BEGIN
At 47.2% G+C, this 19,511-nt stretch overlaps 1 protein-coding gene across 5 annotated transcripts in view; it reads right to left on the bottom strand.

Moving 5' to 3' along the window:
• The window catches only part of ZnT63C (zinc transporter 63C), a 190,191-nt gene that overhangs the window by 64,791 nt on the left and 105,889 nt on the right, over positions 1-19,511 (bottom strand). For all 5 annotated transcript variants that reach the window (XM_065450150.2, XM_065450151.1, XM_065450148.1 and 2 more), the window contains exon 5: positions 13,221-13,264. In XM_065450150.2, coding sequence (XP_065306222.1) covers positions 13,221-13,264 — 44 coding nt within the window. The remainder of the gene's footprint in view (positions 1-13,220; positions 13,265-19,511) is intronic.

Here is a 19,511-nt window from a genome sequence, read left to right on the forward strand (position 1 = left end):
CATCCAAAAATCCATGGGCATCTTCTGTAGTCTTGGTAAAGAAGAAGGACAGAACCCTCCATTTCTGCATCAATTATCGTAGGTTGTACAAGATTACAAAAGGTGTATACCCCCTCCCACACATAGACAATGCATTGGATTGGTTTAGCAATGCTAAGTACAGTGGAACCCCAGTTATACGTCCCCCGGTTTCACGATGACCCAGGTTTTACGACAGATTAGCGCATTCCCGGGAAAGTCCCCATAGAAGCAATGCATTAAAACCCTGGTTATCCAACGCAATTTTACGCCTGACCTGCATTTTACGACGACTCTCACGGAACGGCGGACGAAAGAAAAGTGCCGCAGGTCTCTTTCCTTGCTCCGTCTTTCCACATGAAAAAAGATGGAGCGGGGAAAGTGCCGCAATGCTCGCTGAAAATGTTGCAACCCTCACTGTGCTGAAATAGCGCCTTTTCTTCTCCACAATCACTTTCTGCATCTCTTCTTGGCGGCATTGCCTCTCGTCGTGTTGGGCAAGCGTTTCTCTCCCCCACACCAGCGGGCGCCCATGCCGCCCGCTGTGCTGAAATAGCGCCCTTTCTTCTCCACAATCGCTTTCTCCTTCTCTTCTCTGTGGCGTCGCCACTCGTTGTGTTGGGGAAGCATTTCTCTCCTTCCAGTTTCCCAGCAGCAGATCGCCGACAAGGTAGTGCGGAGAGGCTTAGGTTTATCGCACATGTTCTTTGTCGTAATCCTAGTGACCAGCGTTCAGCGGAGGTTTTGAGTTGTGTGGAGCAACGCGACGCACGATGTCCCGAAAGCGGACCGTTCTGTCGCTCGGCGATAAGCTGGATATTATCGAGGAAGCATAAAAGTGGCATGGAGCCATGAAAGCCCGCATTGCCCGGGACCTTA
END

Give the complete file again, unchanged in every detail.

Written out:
At 47.2% G+C, this 19,511-nt stretch overlaps 1 protein-coding gene across 5 annotated transcripts in view; it reads right to left on the bottom strand.

Moving 5' to 3' along the window:
• The window catches only part of ZnT63C (zinc transporter 63C), a 190,191-nt gene that overhangs the window by 64,791 nt on the left and 105,889 nt on the right, over positions 1-19,511 (bottom strand). For all 5 annotated transcript variants that reach the window (XM_065450150.2, XM_065450151.1, XM_065450148.1 and 2 more), the window contains exon 5: positions 13,221-13,264. In XM_065450150.2, coding sequence (XP_065306222.1) covers positions 13,221-13,264 — 44 coding nt within the window. The remainder of the gene's footprint in view (positions 1-13,220; positions 13,265-19,511) is intronic.

Here is a 19,511-nt window from a genome sequence, read left to right on the forward strand (position 1 = left end):
CATCCAAAAATCCATGGGCATCTTCTGTAGTCTTGGTAAAGAAGAAGGACAGAACCCTCCATTTCTGCATCAATTATCGTAGGTTGTACAAGATTACAAAAGGTGTATACCCCCTCCCACACATAGACAATGCATTGGATTGGTTTAGCAATGCTAAGTACAGTGGAACCCCAGTTATACGTCCCCCGGTTTCACGATGACCCAGGTTTTACGACAGATTAGCGCATTCCCGGGAAAGTCCCCATAGAAGCAATGCATTAAAACCCTGGTTATCCAACGCAATTTTACGCCTGACCTGCATTTTACGACGACTCTCACGGAACGGCGGACGAAAGAAAAGTGCCGCAGGTCTCTTTCCTTGCTCCGTCTTTCCACATGAAAAAAGATGGAGCGGGGAAAGTGCCGCAATGCTCGCTGAAAATGTTGCAACCCTCACTGTGCTGAAATAGCGCCTTTTCTTCTCCACAATCACTTTCTGCATCTCTTCTTGGCGGCATTGCCTCTCGTCGTGTTGGGCAAGCGTTTCTCTCCCCCACACCAGCGGGCGCCCATGCCGCCCGCTGTGCTGAAATAGCGCCCTTTCTTCTCCACAATCGCTTTCTCCTTCTCTTCTCTGTGGCGTCGCCACTCGTTGTGTTGGGGAAGCATTTCTCTCCTTCCAGTTTCCCAGCAGCAGATCGCCGACAAGGTAGTGCGGAGAGGCTTAGGTTTATCGCACATGTTCTTTGTCGTAATCCTAGTGACCAGCGTTCAGCGGAGGTTTTGAGTTGTGTGGAGCAACGCGACGCACGATGTCCCGAAAGCGGACCGTTCTGTCGCTCGGCGATAAGCTGGATATTATCGAGGAAGCATAAAAGTGGCATGGAGCCATGAAAGCCCGCATTGCCCGGGACCTTA